General Mechanical

Clamping 2 copper plates together

• cryptonary
Subscriber

Hi everyone.

I have the task of clamping two copper plates together, in order to create the largest contact pressure between them, ideally in the middle. The copper plates have conductive channels running through them, so I want to ensure that the deformation is not large enough so that the channels are deformed by a substantial amount.

I have designed a structure on both sides of the plates (modelled as structural steel) and I am simulating 4 bolts being tightened at the 4 holes in each corner of the plates, by applying a force on the faces of the 4 bosses, and fixing the displacement of the faces of the bosses on the other side. The total force is 140kN. I have set the connections between the clamping structures and the plates as frictional, with a coefficient of 0.2.

However, a problem that I am getting is that the structure seems to bow upwards, creating zero contact pressure between the copper plates! I have run into this problem with all kinds of designs that I try, and I am convinced it is because of the setup/constraints that I am using

Any help is appreciated, whether on how to solve this particular issue, or even if you have a better idea for the design of the clamps to squeeze the plates together.

See the attached screenshots of the arrangement.

Thanks!

• jj77
Subscriber

Well I think that is normal. Take a beam put it on a foundation and bolt it down at the two edge, the centre will lift up.

Have in mind that you are exaggerated the scale, and it only moves by a couple of hundreds of a mm, so tiny amount.

Same thing corners are being squeezed together and the centre stays where it is and moves up while the corners move down.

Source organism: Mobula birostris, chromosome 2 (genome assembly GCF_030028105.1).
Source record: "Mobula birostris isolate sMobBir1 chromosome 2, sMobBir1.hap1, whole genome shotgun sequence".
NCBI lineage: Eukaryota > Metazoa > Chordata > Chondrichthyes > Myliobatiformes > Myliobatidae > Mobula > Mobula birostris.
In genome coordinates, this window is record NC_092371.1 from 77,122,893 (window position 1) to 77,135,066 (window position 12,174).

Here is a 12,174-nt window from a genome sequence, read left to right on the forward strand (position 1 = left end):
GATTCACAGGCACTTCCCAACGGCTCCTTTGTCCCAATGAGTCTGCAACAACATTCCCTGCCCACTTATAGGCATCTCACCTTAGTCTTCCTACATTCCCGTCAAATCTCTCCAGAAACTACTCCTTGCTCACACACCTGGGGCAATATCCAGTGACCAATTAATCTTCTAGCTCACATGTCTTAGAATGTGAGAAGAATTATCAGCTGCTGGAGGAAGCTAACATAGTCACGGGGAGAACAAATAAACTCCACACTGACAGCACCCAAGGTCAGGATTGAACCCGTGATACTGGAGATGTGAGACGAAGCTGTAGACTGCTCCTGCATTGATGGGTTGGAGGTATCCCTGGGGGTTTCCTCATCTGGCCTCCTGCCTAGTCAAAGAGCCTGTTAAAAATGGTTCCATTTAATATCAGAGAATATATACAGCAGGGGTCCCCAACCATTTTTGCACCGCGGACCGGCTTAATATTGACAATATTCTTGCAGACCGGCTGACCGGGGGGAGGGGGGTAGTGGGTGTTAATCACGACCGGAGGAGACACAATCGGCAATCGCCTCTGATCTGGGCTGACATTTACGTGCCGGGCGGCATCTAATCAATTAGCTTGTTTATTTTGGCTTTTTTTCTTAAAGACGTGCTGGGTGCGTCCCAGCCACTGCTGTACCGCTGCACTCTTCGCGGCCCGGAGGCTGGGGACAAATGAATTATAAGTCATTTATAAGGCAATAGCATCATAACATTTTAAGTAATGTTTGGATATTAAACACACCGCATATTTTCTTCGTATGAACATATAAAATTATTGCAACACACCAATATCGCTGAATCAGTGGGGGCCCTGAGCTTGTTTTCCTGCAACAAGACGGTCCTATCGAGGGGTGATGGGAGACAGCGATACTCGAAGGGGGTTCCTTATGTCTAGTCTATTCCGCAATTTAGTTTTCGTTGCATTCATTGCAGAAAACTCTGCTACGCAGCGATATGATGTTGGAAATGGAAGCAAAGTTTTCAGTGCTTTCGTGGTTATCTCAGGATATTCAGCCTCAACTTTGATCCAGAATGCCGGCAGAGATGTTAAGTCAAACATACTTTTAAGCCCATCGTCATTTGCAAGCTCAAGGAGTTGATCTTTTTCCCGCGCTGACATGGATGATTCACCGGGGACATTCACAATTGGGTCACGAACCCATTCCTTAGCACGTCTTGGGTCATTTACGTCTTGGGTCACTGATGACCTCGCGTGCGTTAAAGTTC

• cryptonary
Subscriber

Yes, I have exaggerated the scale, but it still doesn't change the fact that the contact pressure is zero in the middle.

I have tried to solve the issue by taking off some material from the bottom of the 4 arms that extend from the circular middle section, so that when they are bolted together, the middle section makes contact with the plates and applies a pressure.

• jj77
Subscriber

Well if you are squeezing the edges why would the centre start getting a lot of contact pressure there - the corners will since they are being pressed together. If you want that then one needs to add something to press it together in the centre (that could be one possible way).

When we bolt something locally you will get a high contact pressure there but not necessarily elsewhere.

See what happens in a flanged connection (figure 7 in  the doc. below), where the contact pressure is very local at and around the bolts, but not so much away from them. In the contact pressure you showed, similar things can be seen, so similar phenomena.

http://www.wseas.org/multimedia/journals/mechanics/2016/a305811-308.pdf

Also this is good.

• peteroznewman
Subscriber

Hi cryptonary,

I suggest the bottom face of the tan colored structure be machined into a large radius sphere. When the structure is placed on the flat copper plate, it will touch only at the edge of the center hole and there will be a gap under each bolt hole. As the bolts are tightened, the gap will close and the tan structure will flatten, and it will provide a significant pressure to the center of the copper plate.  The amount of pressure can be adjusted by modifying the radius of the spherical profile cut into the bottom face, as well as the height of the ribs.

• cryptonary
Subscriber

Thanks all for the help!